Cheap and Deep: Retail’s Perfect Acquisition Storm

Posted by Carol Spieckerman on April 19, 2011

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Wall Street analysts are giddy anticipating the next wave of retail mergers, acquisitions, and buyouts. After a brutal couple of years in retail, money is cheap as the Fed attempts to spark economic recovery with lower interest rates. War chests are deep as lean-running companies make acquisition opportunism a top priority.

Recent deals, such as Walgreens’ purchase of and Nordstrom’s purchase of, have pundits speculating about who’s ripe for the picking and where all of the money, burning a hole in investors’ and retailers’ pockets, will go. Leonard Green & Partners’ acquisition of J. Crew ($3 billion) and Jo-Ann Stores late last year and Bain Capital’s $1.8 billion buyout of Gymboree have prompted a few retailers, such as B.J.s, Delia’s, and Big Lots, to float “for sale” signs, and 99 Cent Only Stores and Family Dollar Stores are entertaining private equity suitors.

Even though the valuations and multiples on these deals were attractive from a pure financial standpoint, in the coming months, they won’t be the only factors driving blockbuster deals.

So, what will? I’m keeping an eye on these three primary deal drivers:

Brands Deliver Differentiation

In an environment in which media fragmentation, price transparency, and category blurs are the rule — not the exception — brands become a critical point of differentiation. It’s no wonder both retailers and investors are more determined than ever to build deep and compelling brand portfolios.

In recent months, luxury brands have been among the most acquisitive as wealthier consumers have decided to, once again, open their wallets. In March, LVMH solidified its portfolio with a $6 billion bid for Bulgari and increased its stake in Hermes up to 20 percent. With summer IPOs pending, Ferragamo and Prada (valuations of $2 billion and $11 billion, respectively), are showing that it they aren’t faint of heart when it comes to propelling their brands into new categories and markets.

Buy Beats Build

As I’ve previously reported in this blog, physical formats are the new retail battleground; however, retailers aren’t always willing to take the time required to build from the ground up. In fact, they often can’t afford to. In December 2010, Walgreens acquired Duane Reade for $618 million, thereby securing a highly optimized, living and breathing urban blueprint. Overnight, this deal upped the ante for Walgreens’ competitors and put the retail giant in the catbird’s seat above Target, Walmart, and CVS Caremark in highly coveted urban markets.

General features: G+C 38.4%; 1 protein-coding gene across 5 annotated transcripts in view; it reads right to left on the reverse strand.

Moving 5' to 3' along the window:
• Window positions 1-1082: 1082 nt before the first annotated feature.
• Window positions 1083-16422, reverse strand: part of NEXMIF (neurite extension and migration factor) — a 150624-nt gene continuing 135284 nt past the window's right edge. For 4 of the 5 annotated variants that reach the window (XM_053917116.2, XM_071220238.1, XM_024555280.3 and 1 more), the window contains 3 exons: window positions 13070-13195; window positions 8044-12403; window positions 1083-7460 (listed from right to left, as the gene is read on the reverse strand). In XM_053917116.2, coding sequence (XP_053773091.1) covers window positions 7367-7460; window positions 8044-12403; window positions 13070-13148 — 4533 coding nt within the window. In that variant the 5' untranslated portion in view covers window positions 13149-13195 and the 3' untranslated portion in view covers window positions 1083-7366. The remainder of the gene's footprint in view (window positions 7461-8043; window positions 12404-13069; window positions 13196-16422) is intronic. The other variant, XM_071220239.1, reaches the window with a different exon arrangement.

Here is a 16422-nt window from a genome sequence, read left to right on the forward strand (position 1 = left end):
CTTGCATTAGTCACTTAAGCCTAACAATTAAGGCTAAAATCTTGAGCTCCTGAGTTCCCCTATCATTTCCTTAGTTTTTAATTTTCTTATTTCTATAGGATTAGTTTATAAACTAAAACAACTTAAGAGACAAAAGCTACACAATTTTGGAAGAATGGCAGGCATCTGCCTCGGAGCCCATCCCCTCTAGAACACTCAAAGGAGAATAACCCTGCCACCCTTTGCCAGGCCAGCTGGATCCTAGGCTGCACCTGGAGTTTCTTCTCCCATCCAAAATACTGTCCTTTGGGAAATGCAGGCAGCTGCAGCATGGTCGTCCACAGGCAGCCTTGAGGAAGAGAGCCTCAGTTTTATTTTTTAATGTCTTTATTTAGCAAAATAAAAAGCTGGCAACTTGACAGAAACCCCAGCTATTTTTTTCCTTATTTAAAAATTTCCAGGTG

Buy-versus-build speculation surrounds multiple retailers that already have tremendous scale. This includes Walmart — will they augment their Walmart Express small format “build” strategy with a “buy” of an existing small format retailer? — and Walgreens — could they digest a rival drug retailer?

Global Expands Options

Global players have set their sights on major acquisitions to solidify their international footprint and bolster new business models. Increasingly, foreign interests are entering the U.S. market, as when Bahrain-based Arcapital Bank took a majority stake in retailer J. Jill this past March.

In recent years, Li & Fung, the leading player in global sourcing, has been quietly building its own brand portfolio, including last year’s purchase of Jimlar footwear, which owns the Frye brand. With a rumored $1 billion at the ready for additional acquisitions, Li & Fung promises to make a substantial impact in the already-heady M&A marketplace.

Bottom line:

  • The recent acceleration in brand acquisition activity also points to a renewed focus on return-on-brand investment. I see marketing dollars loosening up, particularly for recently-acquired brands.
  • Licensing will be a natural brand growth vehicle as investors seek to realize an exponential ROI
  • Limiting brand discussion and brand potential to the U.S. market will limit your brand value.
  • Customizing brand propositions in the context of specific retail environments (not just specific retailers) will be a key differentiator.

With its multi-faceted business model and sheer size, Li & Fung has as much potential as anyone out there to be a brand game-changer. Rick Darling, President of LF USA, the subsidiary of Hong Kong-headquartered Li & Fung Limited, who has led the company’s effort to build its portfolio of consumer and fashion brands, promises to give a thought provoking keynote speech to kick off Licensing International Expo June 14 in Las Vegas. Take advantage of the chance to hear from one of the people who’s shaping the global marketplace. Click here for free registration to the keynote session.